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Superintendent Andrew Coster said yesterday the report from Insight Economics used a narrow sample of statistics, out of context, to suit its purpose.
The biggest issue was the flawed assumption people would not adapt to changes in bar hours, when reducing on-licence hours would most likely mean more spending at bars because there was less time to pre-load.
The method used to estimate the cost of reduced hours to the region - estimated to be $2.8 million - was also ''far from transparent'' and questionable.
''In essence, the report suggests some very large financial impacts without adequately substantiating them, even if all the other flawed assumptions it contains are overlooked.''
He said the report quoted crime statistics from August to argue blanket changes made to trading hours in December had not worked, when in fact year on year there was an almost 9% reduction in public violence.
It did not refer to a 20% drop in police calls to the central city area since December compared with the corresponding period the previous year.
The report used statistics that minimised the harm of late night drinking, despite a Ministry of Justice study showing premises with 3am to 5am closing times had a nine times higher risk of offences coming from them than a bar closing at midnight.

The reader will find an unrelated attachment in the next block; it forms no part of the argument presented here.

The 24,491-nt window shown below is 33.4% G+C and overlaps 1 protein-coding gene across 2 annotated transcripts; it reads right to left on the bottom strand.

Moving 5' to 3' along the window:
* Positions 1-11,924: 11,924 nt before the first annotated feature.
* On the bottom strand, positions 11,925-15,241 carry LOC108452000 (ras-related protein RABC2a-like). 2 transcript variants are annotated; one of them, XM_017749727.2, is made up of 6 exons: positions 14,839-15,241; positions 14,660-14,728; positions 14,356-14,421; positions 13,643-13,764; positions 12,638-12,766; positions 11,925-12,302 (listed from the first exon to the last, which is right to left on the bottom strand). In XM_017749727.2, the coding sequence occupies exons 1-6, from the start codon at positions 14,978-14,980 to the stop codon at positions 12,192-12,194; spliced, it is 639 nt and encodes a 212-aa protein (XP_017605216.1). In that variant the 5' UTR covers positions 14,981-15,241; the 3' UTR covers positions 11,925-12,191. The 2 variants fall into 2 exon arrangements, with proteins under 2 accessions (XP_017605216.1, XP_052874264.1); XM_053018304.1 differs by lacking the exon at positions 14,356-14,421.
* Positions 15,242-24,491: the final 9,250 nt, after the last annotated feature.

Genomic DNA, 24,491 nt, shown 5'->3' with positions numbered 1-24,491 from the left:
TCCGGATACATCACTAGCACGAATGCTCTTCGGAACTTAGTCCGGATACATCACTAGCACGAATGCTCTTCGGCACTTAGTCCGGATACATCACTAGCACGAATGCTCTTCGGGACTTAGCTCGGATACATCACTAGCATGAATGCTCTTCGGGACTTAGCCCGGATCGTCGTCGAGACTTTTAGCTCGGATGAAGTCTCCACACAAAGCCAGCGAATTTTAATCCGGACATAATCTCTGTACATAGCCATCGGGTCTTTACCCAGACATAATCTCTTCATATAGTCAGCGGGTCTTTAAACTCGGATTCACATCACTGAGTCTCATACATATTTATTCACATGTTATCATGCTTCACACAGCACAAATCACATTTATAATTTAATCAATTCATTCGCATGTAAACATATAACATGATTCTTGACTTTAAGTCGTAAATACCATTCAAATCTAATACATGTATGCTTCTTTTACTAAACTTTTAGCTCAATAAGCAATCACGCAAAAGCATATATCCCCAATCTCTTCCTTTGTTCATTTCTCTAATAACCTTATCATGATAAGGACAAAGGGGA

It also said a small proportion of offences happened in bars, but that was ''exactly the point''.
''They are able to control these people when they are in the bars, but they put them out on the footpath and that's when they [offend],'' he said.
The report attempted to place responsibility for alcohol-related harm on to off-licences, and no-one was disputing the issue was problematic, but there were few ways a Lap could help that.
Insight Economics managing director Fraser Colegrave said the company had done the report three times, the first time in-depth for the Christchurch City Council and then for the Auckland industry.
All had similar findings as the Dunedin report.
''It's the same story, same theme. I stand behind everything I've said.''
While police and district health boards saw the worst of alcohol-related crime, in reality the available data showed overwhelmingly the majority of late night bar drinkers were not the problem, which was not what some councils wanted to hear.
''I would never sacrifice our reputation for one job to be a yes man to industry,'' he said.